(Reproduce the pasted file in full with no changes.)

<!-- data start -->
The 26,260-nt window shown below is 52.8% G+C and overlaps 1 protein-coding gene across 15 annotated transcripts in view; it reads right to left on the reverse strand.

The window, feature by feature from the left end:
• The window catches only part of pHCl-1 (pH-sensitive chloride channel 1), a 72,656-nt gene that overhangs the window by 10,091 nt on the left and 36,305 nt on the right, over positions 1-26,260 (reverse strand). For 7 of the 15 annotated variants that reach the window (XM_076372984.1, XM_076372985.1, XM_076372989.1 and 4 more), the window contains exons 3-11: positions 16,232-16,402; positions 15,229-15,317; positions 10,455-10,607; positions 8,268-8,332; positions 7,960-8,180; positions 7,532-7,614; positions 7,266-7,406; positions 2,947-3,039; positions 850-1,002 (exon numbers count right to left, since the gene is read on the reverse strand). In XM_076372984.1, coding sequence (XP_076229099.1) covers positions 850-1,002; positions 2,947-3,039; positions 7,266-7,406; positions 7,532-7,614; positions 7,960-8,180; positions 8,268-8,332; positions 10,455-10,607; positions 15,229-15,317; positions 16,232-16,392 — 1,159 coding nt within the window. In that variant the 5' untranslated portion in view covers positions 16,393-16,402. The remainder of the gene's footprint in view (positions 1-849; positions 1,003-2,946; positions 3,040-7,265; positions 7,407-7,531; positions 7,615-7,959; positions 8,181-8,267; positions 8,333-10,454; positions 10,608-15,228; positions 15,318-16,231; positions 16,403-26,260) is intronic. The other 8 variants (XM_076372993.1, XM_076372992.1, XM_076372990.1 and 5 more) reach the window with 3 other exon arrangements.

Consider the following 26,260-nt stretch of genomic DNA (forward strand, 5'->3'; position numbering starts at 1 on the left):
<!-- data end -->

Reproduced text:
The 26,260-nt window shown below is 52.8% G+C and overlaps 1 protein-coding gene across 15 annotated transcripts in view; it reads right to left on the reverse strand.

The window, feature by feature from the left end:
• The window catches only part of pHCl-1 (pH-sensitive chloride channel 1), a 72,656-nt gene that overhangs the window by 10,091 nt on the left and 36,305 nt on the right, over positions 1-26,260 (reverse strand). For 7 of the 15 annotated variants that reach the window (XM_076372984.1, XM_076372985.1, XM_076372989.1 and 4 more), the window contains exons 3-11: positions 16,232-16,402; positions 15,229-15,317; positions 10,455-10,607; positions 8,268-8,332; positions 7,960-8,180; positions 7,532-7,614; positions 7,266-7,406; positions 2,947-3,039; positions 850-1,002 (exon numbers count right to left, since the gene is read on the reverse strand). In XM_076372984.1, coding sequence (XP_076229099.1) covers positions 850-1,002; positions 2,947-3,039; positions 7,266-7,406; positions 7,532-7,614; positions 7,960-8,180; positions 8,268-8,332; positions 10,455-10,607; positions 15,229-15,317; positions 16,232-16,392 — 1,159 coding nt within the window. In that variant the 5' untranslated portion in view covers positions 16,393-16,402. The remainder of the gene's footprint in view (positions 1-849; positions 1,003-2,946; positions 3,040-7,265; positions 7,407-7,531; positions 7,615-7,959; positions 8,181-8,267; positions 8,333-10,454; positions 10,608-15,228; positions 15,318-16,231; positions 16,403-26,260) is intronic. The other 8 variants (XM_076372993.1, XM_076372992.1, XM_076372990.1 and 5 more) reach the window with 3 other exon arrangements.

Consider the following 26,260-nt stretch of genomic DNA (forward strand, 5'->3'; position numbering starts at 1 on the left):